I had the chance to interview Quinton Rudock, who spends his time traveling and working in different areas. He has been in Oregon, Mexico, Washington State, and most recently, Canada. Quinton lived in Canada near the Arctic circle. He had a friend named Oliver who he helped to build a log cabin near Yellowknife, Canada. He actually got the idea to travel and work with different people from a New York Times article that he read about WWOOFing.
There were absolutely no people whatsoever where he and Oliver were at. They were able to get around using his 3 dogs: Beaver, Nanook, and Ohma. They used the dogs to pull a sled around; the sled was their normal transportation. Some of the things that they ate were: fish liver, fish eggs, the meat and juice behind the fish eyeballs. He said that the not so fun part about living in the wilderness was that he almost cut his finger tips off with a chainsaw! It turned out okay, because if you get a cut in the wild, then you cure it with spruce gum which you can get it from spruce tree sap.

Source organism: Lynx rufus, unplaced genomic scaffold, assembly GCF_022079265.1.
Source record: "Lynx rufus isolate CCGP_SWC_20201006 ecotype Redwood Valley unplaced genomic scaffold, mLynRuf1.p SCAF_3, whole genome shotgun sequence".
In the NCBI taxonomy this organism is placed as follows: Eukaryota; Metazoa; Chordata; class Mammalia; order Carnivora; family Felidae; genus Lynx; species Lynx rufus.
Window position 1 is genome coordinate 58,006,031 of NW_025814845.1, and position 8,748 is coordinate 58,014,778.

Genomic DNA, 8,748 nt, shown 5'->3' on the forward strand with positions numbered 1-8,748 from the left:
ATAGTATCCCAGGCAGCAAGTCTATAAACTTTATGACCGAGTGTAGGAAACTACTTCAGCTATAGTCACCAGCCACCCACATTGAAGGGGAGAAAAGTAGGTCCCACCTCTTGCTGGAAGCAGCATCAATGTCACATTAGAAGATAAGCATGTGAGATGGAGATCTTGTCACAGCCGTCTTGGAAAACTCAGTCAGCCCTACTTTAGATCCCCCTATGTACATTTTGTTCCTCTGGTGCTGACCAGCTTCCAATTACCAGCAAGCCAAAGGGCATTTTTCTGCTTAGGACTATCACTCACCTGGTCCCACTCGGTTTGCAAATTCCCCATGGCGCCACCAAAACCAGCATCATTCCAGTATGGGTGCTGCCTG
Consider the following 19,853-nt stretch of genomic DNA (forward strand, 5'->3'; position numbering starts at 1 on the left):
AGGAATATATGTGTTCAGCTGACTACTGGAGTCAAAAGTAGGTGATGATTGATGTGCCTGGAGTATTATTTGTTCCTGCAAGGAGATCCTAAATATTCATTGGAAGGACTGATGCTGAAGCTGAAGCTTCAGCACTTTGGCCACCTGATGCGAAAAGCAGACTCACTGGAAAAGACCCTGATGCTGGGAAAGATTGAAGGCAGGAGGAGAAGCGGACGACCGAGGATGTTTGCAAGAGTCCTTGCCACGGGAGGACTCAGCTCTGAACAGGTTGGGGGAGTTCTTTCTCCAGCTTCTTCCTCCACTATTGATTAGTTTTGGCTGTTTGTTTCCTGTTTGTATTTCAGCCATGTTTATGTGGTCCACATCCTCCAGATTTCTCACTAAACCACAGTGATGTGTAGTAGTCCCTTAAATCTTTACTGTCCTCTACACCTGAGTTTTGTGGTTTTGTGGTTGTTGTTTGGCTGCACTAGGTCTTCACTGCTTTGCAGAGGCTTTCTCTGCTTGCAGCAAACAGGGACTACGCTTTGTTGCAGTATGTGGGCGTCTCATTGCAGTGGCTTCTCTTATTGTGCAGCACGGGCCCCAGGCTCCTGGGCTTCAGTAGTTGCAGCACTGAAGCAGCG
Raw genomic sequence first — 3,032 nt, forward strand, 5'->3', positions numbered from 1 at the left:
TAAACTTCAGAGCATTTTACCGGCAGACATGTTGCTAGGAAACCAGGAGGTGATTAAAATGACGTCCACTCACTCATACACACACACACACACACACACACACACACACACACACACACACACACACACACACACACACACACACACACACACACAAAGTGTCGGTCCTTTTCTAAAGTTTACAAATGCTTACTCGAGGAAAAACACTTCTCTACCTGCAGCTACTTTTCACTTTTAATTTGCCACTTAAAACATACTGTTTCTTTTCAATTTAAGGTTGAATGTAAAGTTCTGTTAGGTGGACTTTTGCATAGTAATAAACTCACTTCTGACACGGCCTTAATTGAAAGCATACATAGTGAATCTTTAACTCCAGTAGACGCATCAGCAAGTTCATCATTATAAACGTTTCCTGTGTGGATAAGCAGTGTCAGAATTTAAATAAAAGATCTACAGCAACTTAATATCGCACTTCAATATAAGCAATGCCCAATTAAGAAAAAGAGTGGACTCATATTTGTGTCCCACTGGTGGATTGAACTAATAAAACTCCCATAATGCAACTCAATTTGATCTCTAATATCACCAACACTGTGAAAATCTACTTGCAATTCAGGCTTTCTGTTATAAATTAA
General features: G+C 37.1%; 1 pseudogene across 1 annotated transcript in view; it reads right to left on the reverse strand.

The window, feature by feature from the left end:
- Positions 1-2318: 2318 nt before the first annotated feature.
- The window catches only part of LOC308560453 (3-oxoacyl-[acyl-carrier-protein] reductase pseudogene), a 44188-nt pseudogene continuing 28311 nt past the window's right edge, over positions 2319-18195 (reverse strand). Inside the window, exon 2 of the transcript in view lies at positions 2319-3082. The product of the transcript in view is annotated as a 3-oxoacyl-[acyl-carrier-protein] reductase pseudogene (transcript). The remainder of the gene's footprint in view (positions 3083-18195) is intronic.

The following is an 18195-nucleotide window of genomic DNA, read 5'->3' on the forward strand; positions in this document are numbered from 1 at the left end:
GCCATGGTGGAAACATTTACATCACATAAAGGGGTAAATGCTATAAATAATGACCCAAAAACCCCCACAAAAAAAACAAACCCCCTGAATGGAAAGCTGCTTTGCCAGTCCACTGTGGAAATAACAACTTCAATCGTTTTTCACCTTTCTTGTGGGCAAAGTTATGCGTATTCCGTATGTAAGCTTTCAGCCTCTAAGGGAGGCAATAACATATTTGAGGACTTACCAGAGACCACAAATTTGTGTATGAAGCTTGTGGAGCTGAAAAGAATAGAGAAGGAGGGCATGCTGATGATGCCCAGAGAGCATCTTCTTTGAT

He also never used soap because it would have attracted the mosquitos and other bugs. There were thousands of mosquitos there for about a month. Quinton said, “The water behind the house was so clean that you could literally take your hand and drink the water. It was the best tasting water, sweet and also delicious”. They also had some black bears behind their house! His main safety was bear mace, which is like pepper spray but for bears. Quinton also came across a native village while he was canoeing on the waterways. Instead of having electrical plugs, he would have enough energy and electricity to charge his phone with solar power.
His advice to you is that the wilderness is open for anyone and everyone, and to start exploring the waterways.
Story by Sydney Edwards
Photos by Quinton Rudock (IG: @quinton.notniuq)